pronounced in the case of racial minorities (Henderson 22). Everything that is happening in this
world today is based on race. It isnt all about race, religion, etc. Its about who should be
responsibility for the crime(s) committed and the right type of punishment that should given to
these criminals.
In some cases in which someone who was black was convicted of killing someone who
was white, the death penalty was given 22 percent of the time (Henderson 22). They feel like
blacks are more dangerous in the society and they should be put away but some dont even get
the full story. Most crimes dont occur around black people and it is somewhat racial profiling
that theyre doing this. Blacks in particular make up a much larger share of the death row
population (42 percent, as of 2005) than the percentage of the population as a whole (about 12
percent in 2005) (Henderson 22). This statistic show that blacks are more likely to get put on
death row, than any other race in the population as a whole. What about the white people or
hispanic people that commit crimes? Where do they go? They dont consider that any person can
be dangerous and could take the death penalty. They feel like blacks are more dangerous, but not
all are, and feel the need to put them to death and sentence the others to life imprisonment.
Before the 1970s, when the death penalty for rape was still used in many states, no white
men were executed for raping nonwhite women, whereas most black offenders found guilty of

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raping a white woman were executed (Funk & Wagnalls). All the facts that the government may
say, ties around blacks. Blacks arent as bad as some people say they are. They just want to have
a normal life just like everyone else. They see the negative in blacks, but no one ever sees the
good in them. Today a disproportionate number of nonwhites are sentenced to death and
executed in the U.S. (At the same time, women are rarely sentenced to death, even though 20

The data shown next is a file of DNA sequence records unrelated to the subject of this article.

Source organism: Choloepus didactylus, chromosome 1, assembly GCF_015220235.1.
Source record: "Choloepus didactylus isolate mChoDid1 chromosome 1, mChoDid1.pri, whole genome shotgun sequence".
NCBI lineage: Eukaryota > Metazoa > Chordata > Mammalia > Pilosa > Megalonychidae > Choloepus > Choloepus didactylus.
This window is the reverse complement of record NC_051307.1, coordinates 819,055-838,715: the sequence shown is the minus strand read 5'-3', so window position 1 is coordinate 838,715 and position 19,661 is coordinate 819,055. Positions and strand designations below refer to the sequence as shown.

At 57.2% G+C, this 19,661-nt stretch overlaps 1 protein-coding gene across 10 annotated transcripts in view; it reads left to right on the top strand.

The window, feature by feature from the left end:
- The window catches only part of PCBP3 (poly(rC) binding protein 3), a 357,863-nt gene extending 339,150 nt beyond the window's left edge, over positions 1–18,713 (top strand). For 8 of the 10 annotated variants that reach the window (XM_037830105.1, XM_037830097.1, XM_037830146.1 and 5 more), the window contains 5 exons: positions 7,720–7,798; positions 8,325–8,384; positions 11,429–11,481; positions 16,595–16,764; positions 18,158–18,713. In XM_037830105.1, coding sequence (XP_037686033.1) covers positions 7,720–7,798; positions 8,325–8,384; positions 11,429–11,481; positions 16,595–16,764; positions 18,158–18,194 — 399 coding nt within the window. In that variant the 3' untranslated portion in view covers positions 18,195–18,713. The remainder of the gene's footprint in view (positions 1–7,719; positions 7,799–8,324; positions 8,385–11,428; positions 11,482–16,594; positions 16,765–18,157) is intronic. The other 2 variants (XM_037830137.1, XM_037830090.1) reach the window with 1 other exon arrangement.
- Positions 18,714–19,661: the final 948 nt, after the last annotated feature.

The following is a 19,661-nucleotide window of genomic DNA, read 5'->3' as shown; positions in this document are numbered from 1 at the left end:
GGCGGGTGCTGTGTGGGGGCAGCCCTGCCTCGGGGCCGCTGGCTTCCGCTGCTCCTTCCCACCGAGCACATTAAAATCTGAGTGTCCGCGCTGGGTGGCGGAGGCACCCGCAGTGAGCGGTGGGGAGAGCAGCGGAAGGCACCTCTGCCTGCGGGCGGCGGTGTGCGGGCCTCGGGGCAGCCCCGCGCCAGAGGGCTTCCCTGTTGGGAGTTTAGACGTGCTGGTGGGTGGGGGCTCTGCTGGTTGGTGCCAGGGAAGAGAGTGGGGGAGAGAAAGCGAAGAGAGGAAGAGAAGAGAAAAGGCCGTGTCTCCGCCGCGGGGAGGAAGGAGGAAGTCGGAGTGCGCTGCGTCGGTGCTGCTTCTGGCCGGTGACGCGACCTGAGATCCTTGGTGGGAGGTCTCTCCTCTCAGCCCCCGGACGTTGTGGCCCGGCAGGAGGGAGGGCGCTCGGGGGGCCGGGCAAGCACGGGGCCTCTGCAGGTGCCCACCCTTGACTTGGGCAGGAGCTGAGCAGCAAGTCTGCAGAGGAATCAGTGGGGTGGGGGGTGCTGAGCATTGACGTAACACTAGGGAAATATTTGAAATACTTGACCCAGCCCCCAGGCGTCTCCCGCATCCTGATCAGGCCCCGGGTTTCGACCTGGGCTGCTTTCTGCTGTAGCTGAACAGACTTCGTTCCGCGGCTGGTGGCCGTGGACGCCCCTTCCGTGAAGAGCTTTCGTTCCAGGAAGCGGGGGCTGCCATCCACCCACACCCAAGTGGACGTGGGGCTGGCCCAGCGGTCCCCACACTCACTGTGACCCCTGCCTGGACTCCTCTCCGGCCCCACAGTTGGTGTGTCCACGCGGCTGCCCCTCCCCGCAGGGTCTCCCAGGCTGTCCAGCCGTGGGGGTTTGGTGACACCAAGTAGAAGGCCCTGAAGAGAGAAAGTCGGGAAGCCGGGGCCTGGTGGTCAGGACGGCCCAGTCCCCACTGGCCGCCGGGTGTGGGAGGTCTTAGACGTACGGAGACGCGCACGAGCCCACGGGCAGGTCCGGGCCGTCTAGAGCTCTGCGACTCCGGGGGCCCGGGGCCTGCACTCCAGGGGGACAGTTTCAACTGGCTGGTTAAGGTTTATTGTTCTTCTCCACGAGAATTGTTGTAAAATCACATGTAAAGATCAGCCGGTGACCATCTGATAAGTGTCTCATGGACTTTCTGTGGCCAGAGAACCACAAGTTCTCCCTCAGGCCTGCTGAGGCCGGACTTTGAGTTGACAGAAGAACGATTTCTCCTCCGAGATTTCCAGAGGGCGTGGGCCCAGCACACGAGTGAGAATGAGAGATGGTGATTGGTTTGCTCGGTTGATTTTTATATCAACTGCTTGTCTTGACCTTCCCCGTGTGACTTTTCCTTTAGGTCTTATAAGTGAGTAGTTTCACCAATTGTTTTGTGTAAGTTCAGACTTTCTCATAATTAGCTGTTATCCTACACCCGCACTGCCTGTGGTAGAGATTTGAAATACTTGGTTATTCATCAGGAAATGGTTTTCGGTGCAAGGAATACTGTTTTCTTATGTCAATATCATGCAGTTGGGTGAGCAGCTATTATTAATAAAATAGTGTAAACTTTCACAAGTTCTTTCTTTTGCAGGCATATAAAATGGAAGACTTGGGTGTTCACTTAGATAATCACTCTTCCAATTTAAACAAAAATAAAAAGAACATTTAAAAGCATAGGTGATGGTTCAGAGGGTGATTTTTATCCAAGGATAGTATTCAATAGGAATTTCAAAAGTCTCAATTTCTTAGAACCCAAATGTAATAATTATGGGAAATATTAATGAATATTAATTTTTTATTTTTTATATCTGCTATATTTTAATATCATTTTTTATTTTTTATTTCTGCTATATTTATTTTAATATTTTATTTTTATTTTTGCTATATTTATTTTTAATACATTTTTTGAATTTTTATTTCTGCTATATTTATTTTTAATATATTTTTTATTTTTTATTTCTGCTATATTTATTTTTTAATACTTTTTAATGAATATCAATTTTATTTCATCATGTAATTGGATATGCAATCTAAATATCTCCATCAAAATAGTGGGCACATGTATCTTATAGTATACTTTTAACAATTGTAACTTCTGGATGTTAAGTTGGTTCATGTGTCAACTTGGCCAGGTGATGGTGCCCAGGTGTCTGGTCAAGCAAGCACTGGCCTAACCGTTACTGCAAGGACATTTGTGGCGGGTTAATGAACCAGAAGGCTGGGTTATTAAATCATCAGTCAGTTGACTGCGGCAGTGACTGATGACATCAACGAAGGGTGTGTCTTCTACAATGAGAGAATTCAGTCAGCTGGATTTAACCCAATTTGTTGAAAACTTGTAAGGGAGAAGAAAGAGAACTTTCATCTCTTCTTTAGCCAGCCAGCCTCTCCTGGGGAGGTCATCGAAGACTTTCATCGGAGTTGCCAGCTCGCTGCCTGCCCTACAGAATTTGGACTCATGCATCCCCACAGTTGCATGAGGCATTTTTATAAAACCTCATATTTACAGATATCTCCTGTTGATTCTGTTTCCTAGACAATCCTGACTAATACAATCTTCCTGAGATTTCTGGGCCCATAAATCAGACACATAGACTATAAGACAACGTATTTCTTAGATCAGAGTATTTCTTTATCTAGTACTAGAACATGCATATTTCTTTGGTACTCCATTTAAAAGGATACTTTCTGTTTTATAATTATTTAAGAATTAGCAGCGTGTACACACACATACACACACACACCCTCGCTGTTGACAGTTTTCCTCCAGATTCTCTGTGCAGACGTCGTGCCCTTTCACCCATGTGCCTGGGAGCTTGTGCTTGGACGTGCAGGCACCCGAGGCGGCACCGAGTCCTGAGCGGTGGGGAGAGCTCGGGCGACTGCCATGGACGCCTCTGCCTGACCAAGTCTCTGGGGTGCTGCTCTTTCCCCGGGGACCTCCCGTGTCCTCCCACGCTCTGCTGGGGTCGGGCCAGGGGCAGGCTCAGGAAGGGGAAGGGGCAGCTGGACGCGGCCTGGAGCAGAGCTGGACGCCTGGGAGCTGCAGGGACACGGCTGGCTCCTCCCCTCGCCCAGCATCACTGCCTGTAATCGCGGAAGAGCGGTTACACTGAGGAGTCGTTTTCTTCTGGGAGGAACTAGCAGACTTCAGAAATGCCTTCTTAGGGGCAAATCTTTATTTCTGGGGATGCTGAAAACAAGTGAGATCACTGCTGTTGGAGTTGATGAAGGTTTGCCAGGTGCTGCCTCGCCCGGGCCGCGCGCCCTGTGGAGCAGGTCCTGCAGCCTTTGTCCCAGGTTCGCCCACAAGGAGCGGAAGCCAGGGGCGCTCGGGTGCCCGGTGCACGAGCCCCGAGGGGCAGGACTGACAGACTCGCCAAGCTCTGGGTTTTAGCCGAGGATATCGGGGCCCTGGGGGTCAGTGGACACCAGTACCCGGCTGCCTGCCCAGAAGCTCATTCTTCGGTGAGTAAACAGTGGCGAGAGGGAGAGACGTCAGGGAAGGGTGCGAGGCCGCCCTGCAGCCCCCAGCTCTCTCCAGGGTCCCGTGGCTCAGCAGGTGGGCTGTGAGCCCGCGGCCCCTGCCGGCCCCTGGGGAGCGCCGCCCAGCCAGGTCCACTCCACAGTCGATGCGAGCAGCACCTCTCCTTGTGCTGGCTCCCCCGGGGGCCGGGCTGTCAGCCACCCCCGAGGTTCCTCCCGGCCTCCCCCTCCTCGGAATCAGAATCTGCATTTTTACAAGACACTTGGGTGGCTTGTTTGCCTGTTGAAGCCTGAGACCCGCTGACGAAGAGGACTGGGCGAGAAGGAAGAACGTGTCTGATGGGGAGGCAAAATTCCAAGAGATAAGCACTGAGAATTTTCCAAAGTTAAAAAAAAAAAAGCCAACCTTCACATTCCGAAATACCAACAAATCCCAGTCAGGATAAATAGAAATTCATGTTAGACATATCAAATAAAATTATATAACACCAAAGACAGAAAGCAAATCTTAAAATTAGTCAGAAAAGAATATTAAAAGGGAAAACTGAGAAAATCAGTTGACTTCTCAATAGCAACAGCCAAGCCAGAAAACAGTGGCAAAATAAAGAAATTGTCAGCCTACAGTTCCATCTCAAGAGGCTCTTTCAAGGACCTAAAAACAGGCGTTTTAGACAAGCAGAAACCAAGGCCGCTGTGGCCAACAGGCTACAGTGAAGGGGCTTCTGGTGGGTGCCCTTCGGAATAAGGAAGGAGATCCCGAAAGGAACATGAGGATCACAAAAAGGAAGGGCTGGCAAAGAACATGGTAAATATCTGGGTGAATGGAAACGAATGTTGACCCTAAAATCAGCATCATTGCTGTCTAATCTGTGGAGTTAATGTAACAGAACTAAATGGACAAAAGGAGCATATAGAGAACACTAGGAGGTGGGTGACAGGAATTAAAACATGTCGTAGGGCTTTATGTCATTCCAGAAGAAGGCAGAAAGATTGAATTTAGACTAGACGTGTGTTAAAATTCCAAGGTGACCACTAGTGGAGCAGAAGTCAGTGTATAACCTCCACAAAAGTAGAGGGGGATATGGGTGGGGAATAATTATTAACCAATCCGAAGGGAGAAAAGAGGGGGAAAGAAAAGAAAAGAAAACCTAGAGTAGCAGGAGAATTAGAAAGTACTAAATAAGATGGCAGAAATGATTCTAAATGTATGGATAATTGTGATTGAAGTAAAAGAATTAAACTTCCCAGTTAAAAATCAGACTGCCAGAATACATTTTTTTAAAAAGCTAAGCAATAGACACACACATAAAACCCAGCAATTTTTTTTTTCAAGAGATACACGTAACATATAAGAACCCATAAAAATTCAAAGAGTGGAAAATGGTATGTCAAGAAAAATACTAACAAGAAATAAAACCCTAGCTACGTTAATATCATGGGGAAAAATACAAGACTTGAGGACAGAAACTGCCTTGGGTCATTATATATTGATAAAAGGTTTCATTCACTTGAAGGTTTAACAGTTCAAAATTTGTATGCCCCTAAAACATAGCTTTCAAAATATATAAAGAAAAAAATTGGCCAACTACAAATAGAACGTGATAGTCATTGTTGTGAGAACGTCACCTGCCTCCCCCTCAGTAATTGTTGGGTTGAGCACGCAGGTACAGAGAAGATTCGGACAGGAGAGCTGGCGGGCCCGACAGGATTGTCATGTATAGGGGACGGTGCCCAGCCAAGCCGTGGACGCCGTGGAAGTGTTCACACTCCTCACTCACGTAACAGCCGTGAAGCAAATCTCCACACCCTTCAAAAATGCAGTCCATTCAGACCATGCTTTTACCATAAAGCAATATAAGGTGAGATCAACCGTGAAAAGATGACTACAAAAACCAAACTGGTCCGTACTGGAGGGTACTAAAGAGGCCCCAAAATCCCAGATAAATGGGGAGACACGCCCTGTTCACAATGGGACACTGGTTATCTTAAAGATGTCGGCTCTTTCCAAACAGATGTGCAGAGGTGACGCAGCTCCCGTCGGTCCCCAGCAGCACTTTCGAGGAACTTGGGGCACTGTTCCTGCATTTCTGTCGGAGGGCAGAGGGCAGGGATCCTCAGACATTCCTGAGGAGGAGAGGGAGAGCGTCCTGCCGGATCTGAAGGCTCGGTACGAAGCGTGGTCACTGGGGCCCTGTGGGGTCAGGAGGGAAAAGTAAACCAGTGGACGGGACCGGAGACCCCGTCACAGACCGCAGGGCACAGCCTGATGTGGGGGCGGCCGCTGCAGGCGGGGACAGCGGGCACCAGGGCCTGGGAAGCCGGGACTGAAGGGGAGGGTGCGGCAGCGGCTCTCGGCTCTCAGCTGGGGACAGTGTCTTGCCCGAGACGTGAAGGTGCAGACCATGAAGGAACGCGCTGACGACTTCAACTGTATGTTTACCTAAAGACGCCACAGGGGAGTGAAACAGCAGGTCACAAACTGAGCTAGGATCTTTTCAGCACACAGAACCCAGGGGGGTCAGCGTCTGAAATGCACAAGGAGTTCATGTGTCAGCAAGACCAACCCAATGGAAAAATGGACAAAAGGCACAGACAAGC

percent of all homicides in recent years have been committed by women) (Funk & Wagnalls).
Women act less in danger than men do and seeing them commit a homicide, is impossible.
Additionally, poor and friendless defendants must rely on court-appointed lawyers, who
are typically less experienced and often less diligent than counsel hired by a defendant are more
likely than others to be sentenced to death and executed (Funk & Wagnalls). It isnt fair for the
courts to sentence to poor and friendless to death if they dont have a professional taking on their
case. They have to have someone less experienced to take on their case and they dont even get
the chance to say if their right or wrong because their counsel dont know what their doing or
even have the knowledge to know. Opponents have argued that the death penalty is inherently
subject to caprice and mistake in practice and impossible to administer fairly (Funk & Wagnalls).
With everything going on in the court systems and the government, they can barely know if they
are doing their jobs right or even if the cases are going as planned. They can sometimes be
judged as unfair and misleading because of the lack of knowledge that some of the counsels
have.
Capital punishment has no place in a society where we should look at rehabilitating
people instead of killing them. The infliction of death, the maintain, has no place in an
enlightened society Henderson 18). Many find it wrong to end ones life for a crime that was

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purposely or accidentally committed. It is alleged that capital punishment brutalizes a society


(Henderson 18). The execution of defendants have an imitation effect, where people actually
follow the example set by the state, after all, people feel if the government can kill its enemies,
so can they. In the view, use of the death penalty accustoms a society to violence, upholds
violence as a way to solve social problems, and hardens people to the suffering of others
(Henderson 18). Capital punishment is an easy way out for people who have murdered or